to Christ, then by him to those who are by faith ingrafted into

Christ. Rightly to divide the word of truth, a great difference

must be put between the promise and the law, as to the inward

affections, and the whole practice of life. When the promise is

mingled with the law, it is made nothing but the law. Let Christ

be always before our eyes, as a sure argument for the defence of

faith, against dependence on human righteousness.
19-22 If that promise was enough for salvation, wherefore then

serveth the law? The Israelites, though chosen to be God's

peculiar people, were sinners as well as others. The law was not

intended to discover a way of justification, different from that

made known by the promise, but to lead men to see their need of

the promise, by showing the sinfulness of sin, and to point to

Christ, through whom alone they could be pardoned and justified.

The promise was given by God himself; the law was given by the

ministry of angels, and the hand of a mediator, even Moses.

Hence the law could not be designed to set aside the promise. A

mediator, as the very term signifies, is a friend that comes

between two parties, and is not to act merely with and for one

of them. The great design of the law was, that the promise by

faith of Jesus Christ, might be given to those that believe;

that, being convinced of their guilt, and the insufficiency of

the law to effect a righteousness for them, they might be

persuaded to believe on Christ, and so obtain the benefit of the

promise. And it is not possible that the holy, just, and good

law of God, the standard of duty to all, should be contrary to

the gospel of Christ. It tends every way to promote it.
23-25 The law did not teach a living, saving knowledge; but, by

its rites and ceremonies, especially by its sacrifices, it

pointed to Christ, that they might be justified by faith. And

thus it was, as the word properly signifies, a servant, to lead

to Christ, as children are led to school by servants who have

the care of them, that they might be more fully taught by Him

the true way of justification and salvation, which is only by

faith in Christ. And the vastly greater advantage of the gospel

state is shown, under which we enjoy a clearer discovery of

Divine grace and mercy than the Jews of old. Most men continue

shut up as in a dark dungeon, in love with their sins, being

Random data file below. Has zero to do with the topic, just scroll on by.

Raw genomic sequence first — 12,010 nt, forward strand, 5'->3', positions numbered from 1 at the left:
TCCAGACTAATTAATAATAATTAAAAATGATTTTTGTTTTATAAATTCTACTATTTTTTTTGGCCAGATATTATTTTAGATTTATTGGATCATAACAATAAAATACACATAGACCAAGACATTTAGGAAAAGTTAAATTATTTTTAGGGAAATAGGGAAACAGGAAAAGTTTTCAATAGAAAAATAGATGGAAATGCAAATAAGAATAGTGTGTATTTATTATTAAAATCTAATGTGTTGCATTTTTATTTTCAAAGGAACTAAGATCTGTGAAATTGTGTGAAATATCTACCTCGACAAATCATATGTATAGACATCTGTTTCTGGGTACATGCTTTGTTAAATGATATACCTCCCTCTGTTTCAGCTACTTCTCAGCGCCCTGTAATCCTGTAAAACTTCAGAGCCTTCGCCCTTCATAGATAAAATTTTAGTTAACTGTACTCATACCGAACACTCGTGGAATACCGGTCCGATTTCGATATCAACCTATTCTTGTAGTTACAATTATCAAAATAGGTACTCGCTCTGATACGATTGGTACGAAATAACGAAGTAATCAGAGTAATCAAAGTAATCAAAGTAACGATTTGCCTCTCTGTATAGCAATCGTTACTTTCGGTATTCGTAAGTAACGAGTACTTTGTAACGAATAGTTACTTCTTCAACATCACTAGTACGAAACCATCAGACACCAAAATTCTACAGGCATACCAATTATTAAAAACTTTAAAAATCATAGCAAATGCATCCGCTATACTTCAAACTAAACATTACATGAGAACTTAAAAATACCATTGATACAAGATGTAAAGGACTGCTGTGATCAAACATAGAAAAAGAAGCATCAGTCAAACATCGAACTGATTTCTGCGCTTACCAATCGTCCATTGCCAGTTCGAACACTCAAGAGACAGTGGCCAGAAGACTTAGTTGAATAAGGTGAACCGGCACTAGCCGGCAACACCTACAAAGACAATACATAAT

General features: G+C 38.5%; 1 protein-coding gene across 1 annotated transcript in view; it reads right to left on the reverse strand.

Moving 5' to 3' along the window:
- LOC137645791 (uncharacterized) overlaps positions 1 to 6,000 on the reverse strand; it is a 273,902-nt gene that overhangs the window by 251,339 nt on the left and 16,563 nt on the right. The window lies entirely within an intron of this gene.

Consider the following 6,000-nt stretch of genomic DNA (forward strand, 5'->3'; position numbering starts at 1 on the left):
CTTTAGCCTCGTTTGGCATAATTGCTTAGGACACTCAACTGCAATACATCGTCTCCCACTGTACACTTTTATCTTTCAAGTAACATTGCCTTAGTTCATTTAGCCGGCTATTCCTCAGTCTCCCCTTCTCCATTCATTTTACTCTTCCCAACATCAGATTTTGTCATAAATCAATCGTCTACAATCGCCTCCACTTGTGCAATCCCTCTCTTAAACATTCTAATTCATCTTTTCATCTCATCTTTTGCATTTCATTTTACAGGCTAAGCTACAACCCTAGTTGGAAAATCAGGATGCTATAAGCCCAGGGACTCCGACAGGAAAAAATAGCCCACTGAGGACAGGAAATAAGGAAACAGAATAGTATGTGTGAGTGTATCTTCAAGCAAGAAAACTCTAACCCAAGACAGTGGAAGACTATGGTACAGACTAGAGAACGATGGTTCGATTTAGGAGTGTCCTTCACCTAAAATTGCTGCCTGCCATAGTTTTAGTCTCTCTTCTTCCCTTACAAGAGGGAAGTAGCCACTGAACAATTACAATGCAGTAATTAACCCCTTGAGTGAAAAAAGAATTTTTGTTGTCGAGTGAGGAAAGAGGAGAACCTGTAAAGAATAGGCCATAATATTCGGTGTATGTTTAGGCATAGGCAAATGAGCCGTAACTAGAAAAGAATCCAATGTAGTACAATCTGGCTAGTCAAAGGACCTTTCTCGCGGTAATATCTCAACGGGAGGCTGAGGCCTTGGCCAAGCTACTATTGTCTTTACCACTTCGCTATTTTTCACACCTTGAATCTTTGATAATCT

blinded and lulled asleep by Satan, through wordly pleasures,

interests, and pursuits. But the awakened sinner discovers his

dreadful condition. Then he feels that the mercy and grace of

God form his only hope. And the terrors of the law are often

used by the convincing Spirit, to show the sinner his need of

Christ, to bring him to rely on his sufferings and merits, that

he may be justified by faith. Then the law, by the teaching of

the Holy Spirit, becomes his loved rule of duty, and his

standard for daily self-examination. In this use of it he learns

to depend more simply on the Saviour.
26-29 Real Christians enjoy great privileges under the gospel;

and are no longer accounted servants, but sons; not now kept at

such a distance, and under such restraints as the Jews were.

Having accepted Christ Jesus as their Lord and Saviour, and

relying on him alone for justification and salvation, they

become the sons of God. But no outward forms or profession can

secure these blessings; for if any man have not the Spirit of

Christ, he is none of his. In baptism we put on Christ; therein

we profess to be his disciples. Being baptized into Christ, we

are baptized into his death, that as he died and rose again, so

we should die unto sin, and walk in newness and holiness of

life. The putting on of Christ according to the gospel, consists

not in outward imitation, but in a new birth, an entire change.

He who makes believers to be heirs, will provide for them.

Therefore our care must be to do the duties that belong to us,

and all other cares we must cast upon God. And our special care

must be for heaven; the things of this life are but trifles. The

city of God in heaven, is the portion or child's part. Seek to

be sure of that above all things.